Cavs See Ghosts: King's Return Closes This Chapter of Cleveland Basketball History
On the eve of the Thanksgiving Holiday, LeBron James will make his return to Cleveland to face the franchise he elevated to NBA champion just three seasons ago. Given that history, this return to the Land should go far better for James than it did in 2010 when he was a member of the Miami. But it will nonetheless be a bittersweet reunion, as it will serve as the appropriate bookend to the most successful run in Cavs' history, culminated by that magical 2016 championship run.
The First Return
Tonight’s festivities should have a different feel from the December 2010 contest. That game was after the infamous Decision telecast, the “not one, not two…” pep rally and a slow start for the South Beach super team. Cavaliers fans were still bruised by James’ departure and were ready to let him know about it.
What followed was an awkward moment where James was not on the court for the player introductions. The PR spin after the game was that James was receiving attention in the back prior to tip-off. To most observers, it looked as though James, who was in a much different place in 2010 than the self-assured space he occupies today, did not want to face the music that evening.
Miami prevailed in that contest as expected, but the riff between Cleveland and James would exist for the next four seasons until he returned in 2015.
The 2016 Title Run
ESPN writer Brian Windhorst often talks about how valuable the 2016 title becomes for Cleveland with each passing Cavs’ game, and he is right. It may have been the most improbable championship in all of sports. You can throw out college championships and the Super Bowl for consideration because in both instances the underdog, no matter how overmatched, just has to be better than the favorite for one game.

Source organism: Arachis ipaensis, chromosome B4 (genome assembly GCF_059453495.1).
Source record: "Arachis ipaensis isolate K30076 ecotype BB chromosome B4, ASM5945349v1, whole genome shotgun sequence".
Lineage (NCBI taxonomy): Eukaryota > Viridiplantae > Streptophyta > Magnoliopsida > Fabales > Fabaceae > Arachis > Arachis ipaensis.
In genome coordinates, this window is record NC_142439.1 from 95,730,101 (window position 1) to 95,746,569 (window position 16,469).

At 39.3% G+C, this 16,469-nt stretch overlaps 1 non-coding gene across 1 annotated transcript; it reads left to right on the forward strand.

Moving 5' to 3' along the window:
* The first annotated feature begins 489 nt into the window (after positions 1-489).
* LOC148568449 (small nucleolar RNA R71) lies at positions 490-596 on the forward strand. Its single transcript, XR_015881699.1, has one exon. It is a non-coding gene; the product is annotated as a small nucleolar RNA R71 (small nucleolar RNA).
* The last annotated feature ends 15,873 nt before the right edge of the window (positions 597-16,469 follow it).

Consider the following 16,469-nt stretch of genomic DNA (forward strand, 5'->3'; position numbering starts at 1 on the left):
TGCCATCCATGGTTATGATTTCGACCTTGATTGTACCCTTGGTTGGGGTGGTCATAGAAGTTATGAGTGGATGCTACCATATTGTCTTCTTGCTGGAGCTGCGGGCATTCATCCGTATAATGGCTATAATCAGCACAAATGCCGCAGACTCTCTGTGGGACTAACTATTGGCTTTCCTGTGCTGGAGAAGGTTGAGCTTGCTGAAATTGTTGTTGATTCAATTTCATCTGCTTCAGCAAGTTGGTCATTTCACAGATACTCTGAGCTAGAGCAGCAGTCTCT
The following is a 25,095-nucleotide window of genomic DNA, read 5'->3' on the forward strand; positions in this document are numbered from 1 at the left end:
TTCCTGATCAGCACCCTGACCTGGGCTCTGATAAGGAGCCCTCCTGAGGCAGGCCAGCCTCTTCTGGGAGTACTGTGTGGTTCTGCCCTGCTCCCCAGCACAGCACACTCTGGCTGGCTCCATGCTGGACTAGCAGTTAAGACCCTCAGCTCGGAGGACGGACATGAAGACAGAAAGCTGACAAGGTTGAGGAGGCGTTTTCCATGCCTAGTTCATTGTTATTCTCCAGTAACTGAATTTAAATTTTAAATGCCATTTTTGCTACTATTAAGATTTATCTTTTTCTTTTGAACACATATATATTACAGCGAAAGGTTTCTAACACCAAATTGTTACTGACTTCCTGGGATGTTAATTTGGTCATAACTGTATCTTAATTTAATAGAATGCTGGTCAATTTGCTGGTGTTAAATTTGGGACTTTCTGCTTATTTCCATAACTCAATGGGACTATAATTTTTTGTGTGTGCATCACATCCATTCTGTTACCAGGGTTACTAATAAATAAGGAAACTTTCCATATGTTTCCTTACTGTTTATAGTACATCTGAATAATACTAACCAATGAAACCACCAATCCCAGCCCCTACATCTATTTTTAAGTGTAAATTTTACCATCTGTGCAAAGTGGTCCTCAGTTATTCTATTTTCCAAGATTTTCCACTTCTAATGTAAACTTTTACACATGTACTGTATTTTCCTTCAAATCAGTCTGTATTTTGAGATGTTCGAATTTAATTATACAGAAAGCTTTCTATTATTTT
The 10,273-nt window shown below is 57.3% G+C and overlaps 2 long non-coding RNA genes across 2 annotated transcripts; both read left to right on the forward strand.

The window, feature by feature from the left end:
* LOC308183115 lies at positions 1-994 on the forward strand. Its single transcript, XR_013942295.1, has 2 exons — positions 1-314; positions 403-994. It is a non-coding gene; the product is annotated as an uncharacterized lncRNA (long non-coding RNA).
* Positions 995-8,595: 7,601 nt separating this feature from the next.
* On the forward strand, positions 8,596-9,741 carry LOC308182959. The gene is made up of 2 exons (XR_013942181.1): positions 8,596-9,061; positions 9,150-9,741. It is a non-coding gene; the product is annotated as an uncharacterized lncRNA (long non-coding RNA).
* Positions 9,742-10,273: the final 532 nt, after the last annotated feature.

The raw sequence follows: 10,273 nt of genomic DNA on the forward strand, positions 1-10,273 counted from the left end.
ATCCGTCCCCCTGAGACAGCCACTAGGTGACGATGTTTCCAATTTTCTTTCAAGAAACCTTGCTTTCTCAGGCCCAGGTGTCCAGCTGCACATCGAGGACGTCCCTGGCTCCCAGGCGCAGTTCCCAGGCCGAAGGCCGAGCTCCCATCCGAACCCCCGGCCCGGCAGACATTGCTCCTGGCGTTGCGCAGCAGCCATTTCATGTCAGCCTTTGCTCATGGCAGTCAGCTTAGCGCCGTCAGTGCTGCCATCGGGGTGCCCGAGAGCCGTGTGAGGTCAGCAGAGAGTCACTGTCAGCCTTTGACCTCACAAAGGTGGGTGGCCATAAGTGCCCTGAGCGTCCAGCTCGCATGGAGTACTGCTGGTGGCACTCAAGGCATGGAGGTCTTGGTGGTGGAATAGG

That is not the case in the NBA. And that was especially not the case for the Cavs in the 2016 Finals against a 73-win Golden State Warriors team. After falling down 3-1 to a team that was in the discussion as the best ever, Cleveland managed to rattle off three impressive wins and clinch the city’s first title in over 50 years. That series produced some memories that will be forever etched in Ohio sports fans’ minds: The Block. The Shot. The Stand. All plays that will live on in Cleveland lore for generations.
But in the end, that’s all those plays are – memories. For all the excitement those plays conjure in their recitation, they are also reminders that the 2016 championship feels both like it happened yesterday and so long ago. The current state of the Cavs’ organization only exacerbates the longing for days past. Head coach Ty Lue was fired early into this season. Kevin Love, the team’s newly anointed franchise player, is out with injury. And J.R. Smith, a key piece in the title run (and foil of Game 1 of the 2018 Finals) has been sent home this week while a deal is worked out to send him elsewhere.
Cleveland has been here before. In 2010, when James left the first time, the Cavs took a nosedive. Despite Gilbert’s proclamations, they were not better than James and the Heat in the intervening years. Ironically, their futility netted them Kyrie Irving and the necessary draft picks that would entice James to return in 2015. That transaction netted them a title and four consecutive appearances to the Finals. But that was then; this is now.
The Next Chapter
Now, James dons the Lakers’ purple and gold and is looking to build upon his legacy with one of sports’ most storied franchises, and with James locked in with L.A. for four years, a return back to Cleveland for one last run seems unlikely. The Cavs will have to chart the path forward without the luxury of the game’s best player being an Ohio native and based on the most recent evidence, their ability to do so is questionable.
That fact makes the confluence of events that led to the 2016 NBA championship even more special.